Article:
You're a Not So Grand Flag

Black homestead residents want to ban Confederate flags from city events

Miami may technically be “The South,” but you’ll be hard-pressed to hear anyone utter the word “fixin” in everyday conversation. Or displaying a Confederate flag.

Homestead, however, is a different matter.

Down in the “country” part of Miami-Dade County, the controversial Civil War symbol is causing a ruckus, and the NAACP, along with black Homestead residents, wants to ban it from city-sanctioned festivities.

“That flag is flown to strike fear in people, and it’s no different than a swastika being displayed in front of Jews,’’ Brad Brown, vice president of the Miami-Dade NAACP, told the South Florida Times.

Black residents were outraged in November when organizers of the Homestead/Florida City Chamber of Commerce parade allowed Confederate army organizations to participate in and display Confederate flags in Veterans Day ceremonies.

Jerome Williams, who is chairman of the Chamber of Commerce and happens to be black, said the organization’s Military Affairs Committee made the decision to have the Sons of Confederate Veterans in the parade.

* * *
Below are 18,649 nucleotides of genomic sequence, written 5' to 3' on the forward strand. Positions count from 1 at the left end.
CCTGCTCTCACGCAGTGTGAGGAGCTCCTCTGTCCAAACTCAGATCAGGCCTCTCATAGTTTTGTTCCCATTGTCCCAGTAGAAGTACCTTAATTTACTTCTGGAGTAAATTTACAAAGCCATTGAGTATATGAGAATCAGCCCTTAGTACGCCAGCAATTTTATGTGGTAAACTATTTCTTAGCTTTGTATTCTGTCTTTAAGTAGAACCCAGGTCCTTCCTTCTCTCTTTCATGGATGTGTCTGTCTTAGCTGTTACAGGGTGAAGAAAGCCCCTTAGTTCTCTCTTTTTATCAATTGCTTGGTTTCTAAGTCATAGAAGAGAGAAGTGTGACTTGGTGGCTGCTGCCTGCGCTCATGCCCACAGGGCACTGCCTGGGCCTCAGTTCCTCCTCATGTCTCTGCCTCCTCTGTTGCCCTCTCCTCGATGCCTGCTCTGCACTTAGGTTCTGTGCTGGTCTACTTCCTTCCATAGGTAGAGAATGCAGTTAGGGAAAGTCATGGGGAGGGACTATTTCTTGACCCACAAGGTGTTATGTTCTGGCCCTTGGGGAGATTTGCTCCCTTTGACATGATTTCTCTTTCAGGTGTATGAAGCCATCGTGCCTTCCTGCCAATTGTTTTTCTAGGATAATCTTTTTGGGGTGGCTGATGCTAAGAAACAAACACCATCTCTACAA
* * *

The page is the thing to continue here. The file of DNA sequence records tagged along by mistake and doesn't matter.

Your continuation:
“We at the chamber do not organize the parade,” Williams said. It was their decision, and the committee does not answer to us.”

However, Williams did say he was aware of the controversies surrounding the flag, and he questions why they are only now being raised.

“I think the Confederate soldiers have always been in the parade. I’ve seen them there,” he said. “So, why is it an issue this time? I understand the debate, but I’ve done my own research and realize there were many black people in the Confederacy.”

Richard W. Lee, a deputy division commander in the Sons of Confederate Veterans, agrees: “My feeling is that the NAACP is opposed to anything that is not in their best interest and they are denying the descendants of black Confederate veterans the opportunity to honor their ancestors. I am very happy to see that the board has not folded to pressure from outsiders.”

Rosemary Fuller, who is the chairman of the city’s Human Relations Board, said that while the city might not organize the event, it is a member of the chamber, approves the parade’s standards, provides in-kind and logistical support, and issues permits for the parade.

“For them to march directly in front of the mayor and city council members who were smiling and waving is an insult,” Fuller said. “The city provides different types of support for the parade, and the elected officials ride in the floats, and we don’t think it’s right for the city to embrace the centuries of oppression and violence the flag represents.”


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